How can I not be grateful for the Internet? It’s given me new friends, interests, knowledge, and understanding. It makes it easier for me to intellectually or socially explore pretty much any subject I could possibly have an interest in. It can put me in practically immediate contact with practically anyone in the world. Well, for certain definitions of anyone. The contact isn’t always two-way when you’re wishing an idol or head of state happy birthday.
A while back, I read (on the Internet of course, and since it’s on the Internet it must be true, right?) that the old theory of six degrees of separation has been ground down by ease of communication and social networking on the Internet until it’s not much more than four.
What that means, practically speaking, is that I know someone who knows someone who knows the person I’m thinking about, whoever that person happens to be. (Yeah, okay, if you read the sources from whatever study that was, you actually come to 4.2° of separation, which means one time in five, I need one more “someone” in the middle.)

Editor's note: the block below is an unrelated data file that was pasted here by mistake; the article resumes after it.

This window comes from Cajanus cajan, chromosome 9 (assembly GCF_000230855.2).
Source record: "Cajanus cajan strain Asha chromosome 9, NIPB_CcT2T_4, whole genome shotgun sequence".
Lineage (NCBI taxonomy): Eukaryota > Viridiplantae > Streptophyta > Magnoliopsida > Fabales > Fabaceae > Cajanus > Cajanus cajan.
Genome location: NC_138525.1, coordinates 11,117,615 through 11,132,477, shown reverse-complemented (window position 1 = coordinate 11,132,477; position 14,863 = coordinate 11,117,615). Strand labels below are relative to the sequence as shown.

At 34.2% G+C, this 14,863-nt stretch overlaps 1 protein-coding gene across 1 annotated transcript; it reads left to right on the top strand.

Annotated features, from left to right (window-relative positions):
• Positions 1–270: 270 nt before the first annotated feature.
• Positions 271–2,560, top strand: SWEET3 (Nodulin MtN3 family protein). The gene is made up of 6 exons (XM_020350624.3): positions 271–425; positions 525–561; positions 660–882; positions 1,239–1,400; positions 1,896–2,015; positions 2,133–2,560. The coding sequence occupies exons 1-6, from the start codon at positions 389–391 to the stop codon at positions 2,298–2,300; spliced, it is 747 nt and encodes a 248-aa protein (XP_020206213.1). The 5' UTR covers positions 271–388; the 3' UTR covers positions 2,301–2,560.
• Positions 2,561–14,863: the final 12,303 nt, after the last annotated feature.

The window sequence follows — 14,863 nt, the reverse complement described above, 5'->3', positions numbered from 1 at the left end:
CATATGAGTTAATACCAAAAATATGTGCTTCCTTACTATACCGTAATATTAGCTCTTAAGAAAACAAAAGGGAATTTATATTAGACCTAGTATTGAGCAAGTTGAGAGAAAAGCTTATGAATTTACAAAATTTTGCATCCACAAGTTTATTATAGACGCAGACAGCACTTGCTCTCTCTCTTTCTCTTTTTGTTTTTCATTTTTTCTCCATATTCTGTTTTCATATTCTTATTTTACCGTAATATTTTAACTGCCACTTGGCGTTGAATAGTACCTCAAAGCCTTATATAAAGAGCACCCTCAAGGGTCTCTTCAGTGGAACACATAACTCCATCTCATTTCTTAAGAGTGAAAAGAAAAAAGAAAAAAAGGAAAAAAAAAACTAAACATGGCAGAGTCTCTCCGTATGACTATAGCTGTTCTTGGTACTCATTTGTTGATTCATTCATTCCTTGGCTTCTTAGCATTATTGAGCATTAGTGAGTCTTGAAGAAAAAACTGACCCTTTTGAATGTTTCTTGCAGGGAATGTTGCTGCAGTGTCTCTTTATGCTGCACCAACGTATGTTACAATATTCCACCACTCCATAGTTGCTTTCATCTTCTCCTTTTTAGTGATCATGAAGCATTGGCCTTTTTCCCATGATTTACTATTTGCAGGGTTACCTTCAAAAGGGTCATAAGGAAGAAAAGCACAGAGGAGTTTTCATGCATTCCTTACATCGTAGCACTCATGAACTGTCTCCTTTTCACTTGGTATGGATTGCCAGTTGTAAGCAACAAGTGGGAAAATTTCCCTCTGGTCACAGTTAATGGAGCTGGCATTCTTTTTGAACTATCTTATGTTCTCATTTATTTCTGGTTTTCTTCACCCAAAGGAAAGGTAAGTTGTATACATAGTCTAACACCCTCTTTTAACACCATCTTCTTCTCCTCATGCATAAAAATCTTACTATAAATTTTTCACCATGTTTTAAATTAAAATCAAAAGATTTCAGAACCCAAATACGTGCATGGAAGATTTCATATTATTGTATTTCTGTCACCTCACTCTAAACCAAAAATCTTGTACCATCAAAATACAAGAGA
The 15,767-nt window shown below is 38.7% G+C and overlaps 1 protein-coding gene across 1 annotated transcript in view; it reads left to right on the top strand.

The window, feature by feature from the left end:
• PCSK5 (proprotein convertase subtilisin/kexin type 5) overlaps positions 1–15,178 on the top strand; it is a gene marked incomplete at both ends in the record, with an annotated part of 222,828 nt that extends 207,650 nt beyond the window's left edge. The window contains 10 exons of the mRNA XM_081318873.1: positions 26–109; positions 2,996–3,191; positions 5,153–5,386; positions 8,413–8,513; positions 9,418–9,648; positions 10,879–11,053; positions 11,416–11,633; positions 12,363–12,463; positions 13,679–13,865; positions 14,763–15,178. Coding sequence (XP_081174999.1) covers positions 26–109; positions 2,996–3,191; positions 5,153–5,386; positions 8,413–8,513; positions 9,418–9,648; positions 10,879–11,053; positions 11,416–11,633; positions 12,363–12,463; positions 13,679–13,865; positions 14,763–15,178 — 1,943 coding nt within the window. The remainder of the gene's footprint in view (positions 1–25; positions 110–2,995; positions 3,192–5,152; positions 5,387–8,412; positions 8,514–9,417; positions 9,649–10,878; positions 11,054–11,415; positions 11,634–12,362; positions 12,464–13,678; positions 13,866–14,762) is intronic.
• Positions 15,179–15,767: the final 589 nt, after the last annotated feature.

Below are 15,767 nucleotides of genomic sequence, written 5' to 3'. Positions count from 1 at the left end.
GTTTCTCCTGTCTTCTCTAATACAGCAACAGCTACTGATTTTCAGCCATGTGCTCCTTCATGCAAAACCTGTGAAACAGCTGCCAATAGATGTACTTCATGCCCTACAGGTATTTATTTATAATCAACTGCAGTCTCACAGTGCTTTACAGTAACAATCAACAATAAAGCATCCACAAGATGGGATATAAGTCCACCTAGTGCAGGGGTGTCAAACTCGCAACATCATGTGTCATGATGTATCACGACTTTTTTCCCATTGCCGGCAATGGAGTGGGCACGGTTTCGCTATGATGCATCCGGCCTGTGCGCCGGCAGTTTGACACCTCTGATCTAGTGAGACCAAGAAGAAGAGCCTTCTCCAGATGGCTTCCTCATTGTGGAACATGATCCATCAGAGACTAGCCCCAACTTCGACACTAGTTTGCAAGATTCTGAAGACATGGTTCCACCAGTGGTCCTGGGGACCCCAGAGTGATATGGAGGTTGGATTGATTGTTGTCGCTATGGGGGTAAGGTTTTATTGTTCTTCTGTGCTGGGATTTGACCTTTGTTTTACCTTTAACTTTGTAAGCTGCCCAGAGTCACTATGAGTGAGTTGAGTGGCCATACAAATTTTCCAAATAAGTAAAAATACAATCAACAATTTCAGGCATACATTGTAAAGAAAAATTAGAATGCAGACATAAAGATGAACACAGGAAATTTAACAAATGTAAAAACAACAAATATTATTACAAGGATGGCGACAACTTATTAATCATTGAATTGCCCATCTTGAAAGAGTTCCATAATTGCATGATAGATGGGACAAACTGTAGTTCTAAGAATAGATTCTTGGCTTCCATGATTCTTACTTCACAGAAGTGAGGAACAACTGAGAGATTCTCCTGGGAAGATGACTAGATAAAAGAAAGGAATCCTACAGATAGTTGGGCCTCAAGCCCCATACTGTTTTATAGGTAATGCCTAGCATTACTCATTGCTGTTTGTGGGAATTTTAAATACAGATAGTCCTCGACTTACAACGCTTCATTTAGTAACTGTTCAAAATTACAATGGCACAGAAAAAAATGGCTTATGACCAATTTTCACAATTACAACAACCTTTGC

And that’s pretty cool. The ease of communication offered by the Internet also lets you stand up and be counted in a myriad of ways, on a variety of subjects, issues, and interests, and get your voice that much closer to the ears that matter on any of them.
The availability of the Internet has made it possible to influence or even topple governments, destroy dangerous ideologies, change minds, and bring social justice to people would never have had any.
It’s a constant fight to keep the ideas flowing freely, but that fight is always worth taking up.
You bet I’m grateful for the Internet.
Be well, everyone.